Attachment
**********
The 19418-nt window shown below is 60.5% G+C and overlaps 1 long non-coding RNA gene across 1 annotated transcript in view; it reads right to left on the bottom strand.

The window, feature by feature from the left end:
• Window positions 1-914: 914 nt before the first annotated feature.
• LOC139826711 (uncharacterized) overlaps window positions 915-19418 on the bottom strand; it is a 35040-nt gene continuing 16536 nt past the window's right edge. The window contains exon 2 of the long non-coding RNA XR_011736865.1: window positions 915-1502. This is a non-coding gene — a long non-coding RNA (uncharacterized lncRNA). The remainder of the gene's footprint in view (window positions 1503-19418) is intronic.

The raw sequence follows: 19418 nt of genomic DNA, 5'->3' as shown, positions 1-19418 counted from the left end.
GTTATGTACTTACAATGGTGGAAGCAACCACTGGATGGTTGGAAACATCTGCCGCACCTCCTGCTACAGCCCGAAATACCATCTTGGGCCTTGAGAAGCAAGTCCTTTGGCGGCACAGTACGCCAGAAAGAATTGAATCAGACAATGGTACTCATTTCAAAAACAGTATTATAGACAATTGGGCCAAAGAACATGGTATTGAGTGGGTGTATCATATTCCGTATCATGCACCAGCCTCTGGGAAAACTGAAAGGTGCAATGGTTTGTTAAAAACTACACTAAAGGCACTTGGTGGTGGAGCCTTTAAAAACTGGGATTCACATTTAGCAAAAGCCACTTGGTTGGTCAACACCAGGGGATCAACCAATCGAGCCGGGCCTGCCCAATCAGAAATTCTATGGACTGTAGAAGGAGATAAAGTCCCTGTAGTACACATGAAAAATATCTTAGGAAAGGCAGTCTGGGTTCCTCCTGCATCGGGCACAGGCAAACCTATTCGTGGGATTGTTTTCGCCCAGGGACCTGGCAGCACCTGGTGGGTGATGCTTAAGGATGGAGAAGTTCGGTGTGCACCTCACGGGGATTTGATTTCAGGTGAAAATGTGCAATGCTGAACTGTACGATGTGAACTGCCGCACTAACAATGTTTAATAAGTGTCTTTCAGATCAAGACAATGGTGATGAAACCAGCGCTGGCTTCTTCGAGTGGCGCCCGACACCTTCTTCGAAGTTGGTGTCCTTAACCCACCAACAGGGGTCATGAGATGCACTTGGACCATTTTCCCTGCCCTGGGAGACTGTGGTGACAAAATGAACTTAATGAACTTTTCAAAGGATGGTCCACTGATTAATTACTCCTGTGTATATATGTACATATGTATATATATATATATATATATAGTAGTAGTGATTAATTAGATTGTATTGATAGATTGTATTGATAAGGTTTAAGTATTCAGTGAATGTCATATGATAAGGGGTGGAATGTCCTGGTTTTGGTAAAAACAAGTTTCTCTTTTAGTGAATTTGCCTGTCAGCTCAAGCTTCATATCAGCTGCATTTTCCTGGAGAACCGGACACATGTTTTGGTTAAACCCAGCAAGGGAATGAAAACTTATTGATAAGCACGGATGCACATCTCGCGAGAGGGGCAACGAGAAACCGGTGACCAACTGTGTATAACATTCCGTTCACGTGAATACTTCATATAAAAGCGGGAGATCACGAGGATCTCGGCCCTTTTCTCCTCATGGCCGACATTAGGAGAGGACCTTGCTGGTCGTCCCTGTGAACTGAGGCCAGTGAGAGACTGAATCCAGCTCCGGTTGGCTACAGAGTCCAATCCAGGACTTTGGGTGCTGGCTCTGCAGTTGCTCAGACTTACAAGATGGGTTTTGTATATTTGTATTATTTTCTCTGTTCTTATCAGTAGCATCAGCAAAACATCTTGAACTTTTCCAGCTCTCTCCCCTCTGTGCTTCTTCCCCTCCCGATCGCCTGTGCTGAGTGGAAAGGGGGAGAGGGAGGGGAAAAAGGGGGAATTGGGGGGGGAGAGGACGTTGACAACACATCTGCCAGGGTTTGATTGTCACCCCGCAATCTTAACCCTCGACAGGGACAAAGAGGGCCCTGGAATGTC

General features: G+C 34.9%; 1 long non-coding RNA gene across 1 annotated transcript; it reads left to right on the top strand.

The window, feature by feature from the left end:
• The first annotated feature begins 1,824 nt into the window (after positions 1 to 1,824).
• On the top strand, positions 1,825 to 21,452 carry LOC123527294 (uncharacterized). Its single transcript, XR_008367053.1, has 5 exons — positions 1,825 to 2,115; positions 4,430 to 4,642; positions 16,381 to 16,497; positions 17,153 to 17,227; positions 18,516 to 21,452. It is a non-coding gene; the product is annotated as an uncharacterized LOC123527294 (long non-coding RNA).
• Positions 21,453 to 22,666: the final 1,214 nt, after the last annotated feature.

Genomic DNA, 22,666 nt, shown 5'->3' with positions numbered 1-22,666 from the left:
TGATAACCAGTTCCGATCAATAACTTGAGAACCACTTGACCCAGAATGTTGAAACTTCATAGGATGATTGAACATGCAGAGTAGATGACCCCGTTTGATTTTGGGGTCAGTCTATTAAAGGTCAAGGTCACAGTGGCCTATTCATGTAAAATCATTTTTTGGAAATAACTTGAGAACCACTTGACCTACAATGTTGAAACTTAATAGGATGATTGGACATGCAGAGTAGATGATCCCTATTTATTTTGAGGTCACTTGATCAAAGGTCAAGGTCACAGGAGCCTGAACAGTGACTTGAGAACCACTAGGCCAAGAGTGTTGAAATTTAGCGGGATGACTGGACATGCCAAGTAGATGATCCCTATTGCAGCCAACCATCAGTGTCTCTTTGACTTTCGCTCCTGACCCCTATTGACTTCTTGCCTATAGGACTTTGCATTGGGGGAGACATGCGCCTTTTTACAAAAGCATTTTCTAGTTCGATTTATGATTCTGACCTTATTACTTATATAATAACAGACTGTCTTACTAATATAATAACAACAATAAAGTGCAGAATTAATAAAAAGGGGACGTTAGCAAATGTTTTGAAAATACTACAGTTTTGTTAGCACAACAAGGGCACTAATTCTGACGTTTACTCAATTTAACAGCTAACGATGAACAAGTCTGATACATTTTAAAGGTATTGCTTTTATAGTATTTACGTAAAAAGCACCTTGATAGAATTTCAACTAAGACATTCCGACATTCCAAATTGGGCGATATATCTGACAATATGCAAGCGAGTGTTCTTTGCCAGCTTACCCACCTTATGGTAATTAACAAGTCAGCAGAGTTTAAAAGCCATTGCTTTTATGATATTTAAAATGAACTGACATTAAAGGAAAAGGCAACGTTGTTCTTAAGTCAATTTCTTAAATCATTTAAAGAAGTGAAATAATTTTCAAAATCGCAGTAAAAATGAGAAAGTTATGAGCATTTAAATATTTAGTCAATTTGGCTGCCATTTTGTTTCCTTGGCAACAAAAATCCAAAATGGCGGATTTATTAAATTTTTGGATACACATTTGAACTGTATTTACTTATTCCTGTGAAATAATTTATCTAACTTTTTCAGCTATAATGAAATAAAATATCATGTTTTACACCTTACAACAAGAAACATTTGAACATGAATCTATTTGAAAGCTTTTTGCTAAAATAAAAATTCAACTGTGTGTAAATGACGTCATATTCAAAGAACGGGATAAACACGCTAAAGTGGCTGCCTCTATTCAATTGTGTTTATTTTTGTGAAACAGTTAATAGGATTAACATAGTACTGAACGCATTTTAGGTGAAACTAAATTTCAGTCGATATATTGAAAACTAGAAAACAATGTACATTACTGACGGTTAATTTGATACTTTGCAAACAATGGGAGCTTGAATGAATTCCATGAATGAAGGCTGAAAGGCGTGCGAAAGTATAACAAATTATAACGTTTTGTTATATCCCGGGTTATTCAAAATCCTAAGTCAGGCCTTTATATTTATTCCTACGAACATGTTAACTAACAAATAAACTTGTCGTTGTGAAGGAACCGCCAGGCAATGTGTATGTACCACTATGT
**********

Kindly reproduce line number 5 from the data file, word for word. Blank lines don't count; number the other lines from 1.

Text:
The raw sequence follows: 19418 nt of genomic DNA, 5'->3' as shown, positions 1-19418 counted from the left end.